I went into the living room and washed the fan in there. The grinding noise was still in my head; it had never stopped. If anything, it got worse and with it came thoughts that were not mine. I thought about going in there and clubbing my husband over the head with the mop for getting me into this mess. I thought about carving out a thick chunk of meat from his white, chubby throat. My heart raced. I was so scared that I wanted to cry, suddenly. It was August, but suddenly it was so cold in the house that my breath was like steam in the air. I thought about babies with hollow rotten eye sockets and food crawling with maggots and blood on the walls. The step ladder that I was on shifted itself three inches back and I barely managed not to fall off. The grinding noise was all I could hear. It filled my head, made my ears ring.
In the back bedroom, my husband began to sing, loudly. "I'm Henry the VIII I am, Henry the VIII I am, I am."
He could hear it, too, I realized. It wasn't just me, having some sort of episode, some sick hallucination. He was aware of the noise, and god knows what it was making him think of. The step ladder slid from one end of the living room to the other, came to rest against the far wall. I started to sing, too.
"I got married to the widow next door, she's been married seven times before!"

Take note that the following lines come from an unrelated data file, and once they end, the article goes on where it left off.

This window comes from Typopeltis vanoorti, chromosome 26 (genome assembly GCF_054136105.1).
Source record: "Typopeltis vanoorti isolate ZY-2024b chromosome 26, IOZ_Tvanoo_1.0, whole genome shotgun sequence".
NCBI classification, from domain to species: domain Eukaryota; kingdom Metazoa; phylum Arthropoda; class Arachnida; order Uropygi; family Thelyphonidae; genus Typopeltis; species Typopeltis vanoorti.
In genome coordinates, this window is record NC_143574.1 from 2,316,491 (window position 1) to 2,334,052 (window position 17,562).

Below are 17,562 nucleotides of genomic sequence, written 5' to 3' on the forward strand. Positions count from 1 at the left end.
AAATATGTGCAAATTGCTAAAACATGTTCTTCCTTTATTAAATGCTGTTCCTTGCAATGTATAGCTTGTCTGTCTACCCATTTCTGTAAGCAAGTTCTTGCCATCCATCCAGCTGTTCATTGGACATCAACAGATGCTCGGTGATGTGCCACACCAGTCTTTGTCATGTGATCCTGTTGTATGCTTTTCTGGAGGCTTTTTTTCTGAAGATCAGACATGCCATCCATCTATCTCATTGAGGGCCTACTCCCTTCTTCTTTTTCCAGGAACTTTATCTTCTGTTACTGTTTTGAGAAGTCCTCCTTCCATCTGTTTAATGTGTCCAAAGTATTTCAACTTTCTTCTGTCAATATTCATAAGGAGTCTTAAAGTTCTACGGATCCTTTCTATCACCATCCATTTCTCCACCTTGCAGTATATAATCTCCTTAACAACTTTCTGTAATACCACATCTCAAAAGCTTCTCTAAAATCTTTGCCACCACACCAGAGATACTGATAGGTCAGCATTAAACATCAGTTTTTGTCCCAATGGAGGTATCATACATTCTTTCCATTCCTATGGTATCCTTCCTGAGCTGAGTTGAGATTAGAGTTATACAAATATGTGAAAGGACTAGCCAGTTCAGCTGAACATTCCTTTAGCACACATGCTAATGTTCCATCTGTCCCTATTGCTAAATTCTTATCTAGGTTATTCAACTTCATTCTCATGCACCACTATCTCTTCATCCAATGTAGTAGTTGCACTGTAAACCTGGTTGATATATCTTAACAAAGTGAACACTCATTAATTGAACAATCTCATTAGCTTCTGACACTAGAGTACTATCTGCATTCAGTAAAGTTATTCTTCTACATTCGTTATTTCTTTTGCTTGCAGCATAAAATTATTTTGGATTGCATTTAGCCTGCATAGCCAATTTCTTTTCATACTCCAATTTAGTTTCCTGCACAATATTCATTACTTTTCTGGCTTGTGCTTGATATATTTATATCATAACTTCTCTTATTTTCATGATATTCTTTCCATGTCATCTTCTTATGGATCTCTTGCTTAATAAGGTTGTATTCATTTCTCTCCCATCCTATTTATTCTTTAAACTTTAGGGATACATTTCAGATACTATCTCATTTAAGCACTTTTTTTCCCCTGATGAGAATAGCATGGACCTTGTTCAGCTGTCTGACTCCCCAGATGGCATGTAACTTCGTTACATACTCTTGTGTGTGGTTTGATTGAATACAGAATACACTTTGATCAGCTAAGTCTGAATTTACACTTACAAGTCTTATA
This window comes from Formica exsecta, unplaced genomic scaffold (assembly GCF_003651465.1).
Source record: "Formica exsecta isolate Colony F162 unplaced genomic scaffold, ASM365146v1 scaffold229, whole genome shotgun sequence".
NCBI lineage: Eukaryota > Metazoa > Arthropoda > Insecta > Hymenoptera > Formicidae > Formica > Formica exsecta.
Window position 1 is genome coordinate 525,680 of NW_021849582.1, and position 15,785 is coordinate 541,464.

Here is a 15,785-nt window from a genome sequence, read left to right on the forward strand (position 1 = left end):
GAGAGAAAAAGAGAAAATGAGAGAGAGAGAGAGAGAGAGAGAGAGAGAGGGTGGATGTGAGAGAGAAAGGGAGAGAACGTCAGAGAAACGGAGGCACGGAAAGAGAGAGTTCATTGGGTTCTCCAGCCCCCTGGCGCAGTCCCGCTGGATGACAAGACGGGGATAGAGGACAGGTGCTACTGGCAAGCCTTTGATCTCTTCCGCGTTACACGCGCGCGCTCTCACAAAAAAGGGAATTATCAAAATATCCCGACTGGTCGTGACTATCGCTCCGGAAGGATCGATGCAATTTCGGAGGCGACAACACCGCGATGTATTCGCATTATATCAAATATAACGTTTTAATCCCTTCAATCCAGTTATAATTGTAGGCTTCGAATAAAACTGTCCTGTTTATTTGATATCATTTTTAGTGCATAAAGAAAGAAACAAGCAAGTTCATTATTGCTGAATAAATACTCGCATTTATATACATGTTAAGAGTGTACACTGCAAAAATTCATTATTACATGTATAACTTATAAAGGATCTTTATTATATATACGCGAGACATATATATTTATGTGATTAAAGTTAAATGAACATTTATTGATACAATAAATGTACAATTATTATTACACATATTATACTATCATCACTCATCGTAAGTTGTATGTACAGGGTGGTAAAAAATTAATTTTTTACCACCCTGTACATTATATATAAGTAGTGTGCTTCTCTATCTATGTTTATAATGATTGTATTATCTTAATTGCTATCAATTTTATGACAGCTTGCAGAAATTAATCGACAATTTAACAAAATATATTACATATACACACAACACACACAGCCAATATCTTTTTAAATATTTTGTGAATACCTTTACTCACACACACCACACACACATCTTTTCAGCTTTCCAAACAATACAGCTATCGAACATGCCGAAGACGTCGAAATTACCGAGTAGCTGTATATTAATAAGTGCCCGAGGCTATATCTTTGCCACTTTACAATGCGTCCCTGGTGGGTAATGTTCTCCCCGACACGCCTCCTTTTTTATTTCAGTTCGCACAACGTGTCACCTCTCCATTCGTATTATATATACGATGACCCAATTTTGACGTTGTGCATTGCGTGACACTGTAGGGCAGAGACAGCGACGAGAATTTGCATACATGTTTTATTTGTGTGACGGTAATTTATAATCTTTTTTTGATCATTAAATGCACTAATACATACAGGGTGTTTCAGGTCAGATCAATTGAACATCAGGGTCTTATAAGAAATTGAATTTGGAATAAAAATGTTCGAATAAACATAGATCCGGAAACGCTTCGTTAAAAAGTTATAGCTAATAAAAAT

It was loud, tuneless, desperate singing, both of us at the top of our lungs. Something started pounding on the walls and the ceiling, and I actually thought it might be my husband until he ran out into the hallway and cried;
"What the fuck was that?"
"I don't know. Why are you singing?"
"Because...I don't know why. There's a sound here. It's the air conditioner or something. It's annoying. It must be broken. Are you running water? Why are the pipes knocking?"
They stopped when he said it. I shook my head.
"Listen," I said. "I want to get out of here. Fuck washing the walls in that last bedroom. I'm going to bleach bomb the bathroom and we're going the hell home."
"Lisa might..." He said
"Fuck that bitch." I said. "She's seen this house. She knows how nasty it is. 200 bucks is a bargain. If she stiffs me, I'll drive down to that office and stab her in the goddamn neck."
His eyes widened and he didn't argue.